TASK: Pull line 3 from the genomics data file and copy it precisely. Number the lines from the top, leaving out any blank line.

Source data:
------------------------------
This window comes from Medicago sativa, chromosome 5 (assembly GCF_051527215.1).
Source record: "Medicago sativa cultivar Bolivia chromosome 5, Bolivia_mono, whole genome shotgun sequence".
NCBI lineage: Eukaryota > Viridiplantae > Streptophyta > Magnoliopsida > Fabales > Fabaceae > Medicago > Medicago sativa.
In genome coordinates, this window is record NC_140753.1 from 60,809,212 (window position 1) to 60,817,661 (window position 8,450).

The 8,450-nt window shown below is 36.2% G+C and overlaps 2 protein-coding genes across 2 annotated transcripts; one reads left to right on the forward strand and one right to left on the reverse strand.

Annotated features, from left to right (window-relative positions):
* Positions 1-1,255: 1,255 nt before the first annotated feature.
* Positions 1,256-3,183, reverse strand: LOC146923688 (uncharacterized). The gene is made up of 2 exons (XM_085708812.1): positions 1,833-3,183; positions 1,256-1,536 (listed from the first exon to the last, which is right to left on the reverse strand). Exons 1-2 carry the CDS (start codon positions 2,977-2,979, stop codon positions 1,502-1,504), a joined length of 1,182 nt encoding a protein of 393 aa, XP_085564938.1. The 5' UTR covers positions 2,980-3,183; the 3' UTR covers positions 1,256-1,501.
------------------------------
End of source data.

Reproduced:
NCBI lineage: Eukaryota > Viridiplantae > Streptophyta > Magnoliopsida > Fabales > Fabaceae > Medicago > Medicago sativa.